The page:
We launched Classmint around 3 months back and we are receiving a number of requests:
- More Note Templates
- Groups for private sharing
- Adding Videos to the Notes
- Many more features
We did a thorough analysis and realized that we can’t have videos in the Classmint notes given the current use case of the product because of following:
- Classmint is used in the Classroom as an ICT (Information and Communication Technology) by many AVID (avid.org) schools in USA. We can see like 15-50 students concurrently accessing the service and creating study notes. If we would allow videos, school’s network will experience a traffic spike and it would be hard for them to use Classmint in the classroom.
- We think video is a poor replacement of student-teacher communication. We feel video is useful in the flipped classroom model which can be shared thru popular Youtube channel or Vimeo. We don’t want to be a platform that helps teacher and student to collaborate on study materials. Also, help students master the content which is shared by the teacher. First time, It should happen in real-time or face to face.
- A Teacher or Student can’t print a video on a piece of paper. When we are talking about study notes in real-life, we are talking about something that can be printed on a piece of paper. Most of study happens with things that can be printed and carried with you.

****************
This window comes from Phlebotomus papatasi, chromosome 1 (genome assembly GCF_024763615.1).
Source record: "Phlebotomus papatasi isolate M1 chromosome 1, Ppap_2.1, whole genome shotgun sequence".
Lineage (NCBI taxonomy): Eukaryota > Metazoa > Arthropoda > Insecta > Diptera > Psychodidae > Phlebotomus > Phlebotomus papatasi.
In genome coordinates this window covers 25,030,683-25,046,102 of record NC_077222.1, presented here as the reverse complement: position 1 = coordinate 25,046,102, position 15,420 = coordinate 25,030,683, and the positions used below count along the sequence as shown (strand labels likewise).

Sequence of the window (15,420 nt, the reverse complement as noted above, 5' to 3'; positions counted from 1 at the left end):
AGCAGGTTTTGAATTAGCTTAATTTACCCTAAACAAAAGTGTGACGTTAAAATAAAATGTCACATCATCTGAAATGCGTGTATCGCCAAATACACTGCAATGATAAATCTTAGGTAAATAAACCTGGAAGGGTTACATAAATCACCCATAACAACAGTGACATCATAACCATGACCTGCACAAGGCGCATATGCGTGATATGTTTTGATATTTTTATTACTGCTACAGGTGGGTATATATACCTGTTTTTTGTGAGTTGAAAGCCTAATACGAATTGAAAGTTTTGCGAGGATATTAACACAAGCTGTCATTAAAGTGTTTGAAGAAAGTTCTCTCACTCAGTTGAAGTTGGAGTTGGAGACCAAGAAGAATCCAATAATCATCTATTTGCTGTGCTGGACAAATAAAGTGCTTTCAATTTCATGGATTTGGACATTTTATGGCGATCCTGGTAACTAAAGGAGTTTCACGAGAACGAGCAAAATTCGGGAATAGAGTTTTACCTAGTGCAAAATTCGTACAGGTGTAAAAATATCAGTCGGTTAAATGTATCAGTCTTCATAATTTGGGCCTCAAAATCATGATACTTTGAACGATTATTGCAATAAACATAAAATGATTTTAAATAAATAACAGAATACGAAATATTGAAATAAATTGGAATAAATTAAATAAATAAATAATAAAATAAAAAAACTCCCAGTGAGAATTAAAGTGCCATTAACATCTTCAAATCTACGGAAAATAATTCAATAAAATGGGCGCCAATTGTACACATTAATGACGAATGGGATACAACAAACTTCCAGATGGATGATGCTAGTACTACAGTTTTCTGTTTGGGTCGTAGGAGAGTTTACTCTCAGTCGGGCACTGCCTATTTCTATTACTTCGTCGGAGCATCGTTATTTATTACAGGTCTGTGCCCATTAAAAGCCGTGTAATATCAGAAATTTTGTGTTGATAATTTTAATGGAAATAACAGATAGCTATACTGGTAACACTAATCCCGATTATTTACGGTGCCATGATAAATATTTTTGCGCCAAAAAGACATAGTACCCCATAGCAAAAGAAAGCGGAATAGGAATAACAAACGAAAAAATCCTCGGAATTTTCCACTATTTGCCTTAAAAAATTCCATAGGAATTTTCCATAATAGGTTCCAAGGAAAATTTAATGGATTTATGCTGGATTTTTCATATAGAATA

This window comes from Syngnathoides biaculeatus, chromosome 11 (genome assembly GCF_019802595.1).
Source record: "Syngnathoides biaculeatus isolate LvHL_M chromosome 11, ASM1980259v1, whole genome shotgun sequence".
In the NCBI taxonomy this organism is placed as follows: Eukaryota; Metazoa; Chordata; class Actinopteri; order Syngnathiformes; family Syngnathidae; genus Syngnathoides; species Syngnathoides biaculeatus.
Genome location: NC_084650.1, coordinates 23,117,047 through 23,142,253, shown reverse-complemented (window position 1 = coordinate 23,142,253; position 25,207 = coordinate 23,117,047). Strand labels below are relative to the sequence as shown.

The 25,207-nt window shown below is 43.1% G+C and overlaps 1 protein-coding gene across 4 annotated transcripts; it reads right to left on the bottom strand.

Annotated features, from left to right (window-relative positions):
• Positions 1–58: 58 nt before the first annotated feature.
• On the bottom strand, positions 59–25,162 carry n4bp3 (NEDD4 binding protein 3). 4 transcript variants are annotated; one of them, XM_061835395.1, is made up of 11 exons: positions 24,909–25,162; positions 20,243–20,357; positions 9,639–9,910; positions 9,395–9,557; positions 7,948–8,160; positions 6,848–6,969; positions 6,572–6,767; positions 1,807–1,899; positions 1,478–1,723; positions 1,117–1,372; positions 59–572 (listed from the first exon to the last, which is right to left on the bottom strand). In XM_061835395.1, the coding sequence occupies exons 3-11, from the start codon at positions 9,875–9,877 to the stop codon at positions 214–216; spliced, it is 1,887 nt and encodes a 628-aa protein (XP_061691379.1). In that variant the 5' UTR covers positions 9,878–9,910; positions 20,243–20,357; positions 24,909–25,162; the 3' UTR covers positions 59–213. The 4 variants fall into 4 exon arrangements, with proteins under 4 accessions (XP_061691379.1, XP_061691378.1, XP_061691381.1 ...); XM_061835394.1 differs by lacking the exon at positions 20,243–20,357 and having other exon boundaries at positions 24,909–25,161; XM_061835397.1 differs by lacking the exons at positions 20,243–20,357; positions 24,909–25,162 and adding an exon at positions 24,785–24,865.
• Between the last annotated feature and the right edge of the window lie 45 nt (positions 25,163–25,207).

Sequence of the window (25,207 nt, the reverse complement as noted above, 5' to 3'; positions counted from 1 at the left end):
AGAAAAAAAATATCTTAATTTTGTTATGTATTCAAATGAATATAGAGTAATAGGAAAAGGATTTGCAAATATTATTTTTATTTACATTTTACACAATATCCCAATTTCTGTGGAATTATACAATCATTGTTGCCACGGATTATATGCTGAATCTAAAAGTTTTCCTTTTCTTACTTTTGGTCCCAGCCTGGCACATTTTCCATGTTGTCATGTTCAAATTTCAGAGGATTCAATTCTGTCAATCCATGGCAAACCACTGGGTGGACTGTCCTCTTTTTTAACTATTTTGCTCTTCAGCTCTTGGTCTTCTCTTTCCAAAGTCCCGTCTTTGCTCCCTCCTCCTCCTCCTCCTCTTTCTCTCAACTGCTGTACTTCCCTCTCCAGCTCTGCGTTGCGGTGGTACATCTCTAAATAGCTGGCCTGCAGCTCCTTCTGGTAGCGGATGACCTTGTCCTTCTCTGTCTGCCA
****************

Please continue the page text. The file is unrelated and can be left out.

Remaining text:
- We are also working to build mobile apps that will sync. your study notes created using the platform. It is really hard to sync. a video because of the size constraints.
We are making this decision for the next 1 year and will be happy to revise our decision and see if it would make sense to include videos in here.
Typically, study material used by students or shared by teachers exist in 3 key formats.
Classmint Team decided to dissect these stuff to figure out realities of various study note formats.
Lets try to understand pros and cons of each method and their usefulness in studying.
- Very easy to create
- Many free software/services available for the same.
- Good for note-taking purpose.
- Offers good context for learning.
- Hard to revise but easy to reuse if taken properly.
- Very hard to create because one has to summarize and divide knowledge.
- Many free software/services available for the same.
- Good for revising and mastering the content.
- Doesn’t offer context for learning. Easy to revise by hard to reuse.
- Hard to create as it involves diving knowledge in left and right sections.
- Not many software/services available for the same. Largely taken offline.
- Great for revising and mastering material.
- Offers context for learning. Easy to revise and reuse.